The term "firm" includes "lawyers in a private firm, and lawyers employed in the legal department of a corporation or other organization, or in a legal services organization."

1.10:200 Imputed Disqualification Among Current Affiliated Lawyers

  • Primary Alabama References: AL Rule 1.10(a)
  • Background References: ABA Model Rule 1.10(a), Other Jurisdictions
  • Commentary: ABA/BNA § 51:2001, ALI-LGL § 123, Wolfram § 7.6
  • Alabama Commentary:

In Green v. Montgomery County, Alabama, 784 F.Supp. 841 (M.D. Ala. 1992), a law firm was disqualified from representing a client in a lawsuit due to attorney's prior telephone conversation with former client in which former client outlined the facts of the case. The Court stated: "The future import, if any, of the Court's decision is that, if . . . lawyers are to avoid similar problems with similar consequences, they must adopt appropriate initial-consultation measures...."

1.10:300 Removing Imputation by Screening

  • Primary Alabama References: AL Rule 1.10
  • Background References: ABA Model Rule 1.10, Other Jurisdictions
  • Commentary: ABA/BNA § 51:2001, ALI-LGL § 124, Wolfram § 7.6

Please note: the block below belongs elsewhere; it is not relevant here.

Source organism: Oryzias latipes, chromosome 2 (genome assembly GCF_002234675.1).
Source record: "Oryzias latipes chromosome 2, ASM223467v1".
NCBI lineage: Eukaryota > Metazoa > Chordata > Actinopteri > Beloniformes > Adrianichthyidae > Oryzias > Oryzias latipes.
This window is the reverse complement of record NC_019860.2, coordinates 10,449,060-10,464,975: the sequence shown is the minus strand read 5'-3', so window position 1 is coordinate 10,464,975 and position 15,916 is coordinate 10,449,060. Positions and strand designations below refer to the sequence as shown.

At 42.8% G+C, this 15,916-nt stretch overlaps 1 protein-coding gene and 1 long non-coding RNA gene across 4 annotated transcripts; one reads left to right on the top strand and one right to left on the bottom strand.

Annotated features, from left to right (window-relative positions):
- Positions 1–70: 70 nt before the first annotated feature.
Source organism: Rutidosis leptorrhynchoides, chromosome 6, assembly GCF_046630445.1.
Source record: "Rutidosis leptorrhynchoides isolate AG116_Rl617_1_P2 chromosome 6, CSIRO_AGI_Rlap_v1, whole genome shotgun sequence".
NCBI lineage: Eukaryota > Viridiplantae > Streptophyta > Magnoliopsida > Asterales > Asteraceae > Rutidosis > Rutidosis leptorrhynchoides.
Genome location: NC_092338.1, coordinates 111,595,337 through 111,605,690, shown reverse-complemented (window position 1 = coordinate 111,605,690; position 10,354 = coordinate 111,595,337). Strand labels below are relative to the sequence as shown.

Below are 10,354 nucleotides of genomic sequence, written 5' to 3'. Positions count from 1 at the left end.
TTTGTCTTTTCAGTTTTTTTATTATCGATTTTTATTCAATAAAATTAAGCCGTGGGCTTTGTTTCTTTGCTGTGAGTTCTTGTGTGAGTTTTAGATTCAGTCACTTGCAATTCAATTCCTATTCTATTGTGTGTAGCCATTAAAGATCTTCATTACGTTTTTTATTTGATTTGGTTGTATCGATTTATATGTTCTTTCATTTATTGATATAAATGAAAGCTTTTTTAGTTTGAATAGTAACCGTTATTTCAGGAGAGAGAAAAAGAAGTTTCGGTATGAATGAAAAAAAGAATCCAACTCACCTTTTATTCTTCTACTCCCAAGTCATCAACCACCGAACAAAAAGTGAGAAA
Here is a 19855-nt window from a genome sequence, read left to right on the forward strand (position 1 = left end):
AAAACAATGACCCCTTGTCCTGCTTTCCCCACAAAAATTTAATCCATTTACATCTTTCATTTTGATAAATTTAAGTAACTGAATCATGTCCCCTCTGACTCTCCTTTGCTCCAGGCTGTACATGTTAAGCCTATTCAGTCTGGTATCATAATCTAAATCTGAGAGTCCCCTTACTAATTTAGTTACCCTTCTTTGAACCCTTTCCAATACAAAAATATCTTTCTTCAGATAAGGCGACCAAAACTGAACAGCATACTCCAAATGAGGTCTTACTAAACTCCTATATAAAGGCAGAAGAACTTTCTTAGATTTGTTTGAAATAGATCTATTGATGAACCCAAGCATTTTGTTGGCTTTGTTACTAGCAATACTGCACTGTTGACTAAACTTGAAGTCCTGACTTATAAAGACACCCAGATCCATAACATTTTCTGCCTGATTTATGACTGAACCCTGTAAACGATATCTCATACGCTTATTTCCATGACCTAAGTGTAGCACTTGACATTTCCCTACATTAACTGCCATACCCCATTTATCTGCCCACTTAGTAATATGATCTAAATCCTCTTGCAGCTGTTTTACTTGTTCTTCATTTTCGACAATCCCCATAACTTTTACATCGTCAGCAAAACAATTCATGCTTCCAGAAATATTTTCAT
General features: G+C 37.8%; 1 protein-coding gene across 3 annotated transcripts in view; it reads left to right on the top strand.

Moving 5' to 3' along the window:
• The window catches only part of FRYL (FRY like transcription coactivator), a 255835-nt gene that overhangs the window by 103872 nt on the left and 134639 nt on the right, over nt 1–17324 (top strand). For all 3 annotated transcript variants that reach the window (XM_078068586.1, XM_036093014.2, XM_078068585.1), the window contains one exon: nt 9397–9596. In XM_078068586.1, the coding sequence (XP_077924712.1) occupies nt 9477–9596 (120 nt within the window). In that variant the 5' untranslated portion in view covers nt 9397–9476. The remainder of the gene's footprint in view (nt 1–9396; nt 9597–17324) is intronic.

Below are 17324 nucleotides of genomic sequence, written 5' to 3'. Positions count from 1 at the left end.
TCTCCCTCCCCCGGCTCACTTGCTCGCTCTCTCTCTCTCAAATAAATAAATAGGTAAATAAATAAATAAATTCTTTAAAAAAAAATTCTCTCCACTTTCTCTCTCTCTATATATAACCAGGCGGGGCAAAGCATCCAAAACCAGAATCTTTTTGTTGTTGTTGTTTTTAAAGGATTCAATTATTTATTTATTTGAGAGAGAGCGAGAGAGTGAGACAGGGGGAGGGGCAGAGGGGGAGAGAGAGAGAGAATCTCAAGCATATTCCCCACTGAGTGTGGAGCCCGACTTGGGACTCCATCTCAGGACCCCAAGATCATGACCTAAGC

• Alabama Commentary:

While Alabama does not recognize screening of lawyers as a method to remove an imputed disqualification, screening can be a factor in determining whether the facts warrant disqualification. See also Section 1.7:340 for situations in which the conflict is thrust upon the lawyer.

With respect to non-lawyer employees who change law firms, the same standards used in determining whether a conflict exists as to lawyers is applicable. (RO - 02-01).

1.10:400 Disqualification of Firm After Disqualified Lawyer Departs

  • Primary Alabama References: AL Rule 1.10(b)
  • Background References: ABA Model Rule 1.10(b), Other Jurisdictions
  • Commentary: ABA/BNA § 51:2008, ALI-LGL § 124, Wolfram § 7.6.3
  • Alabama Commentary:

1.10:500 Client Consent

  • Primary Alabama References: AL Rule 1.10(c)
  • Background References: ABA Model Rule 1.10(c), Other Jurisdictions
  • Commentary: ABA/BNA § 51:2001, ALI-LGL § 122, Wolfram §§ 7.2, 7.3
  • Alabama Commentary:

In Alabama, a client may generally provide informed consent to permit an attorney to take positions adverse to that client or former client.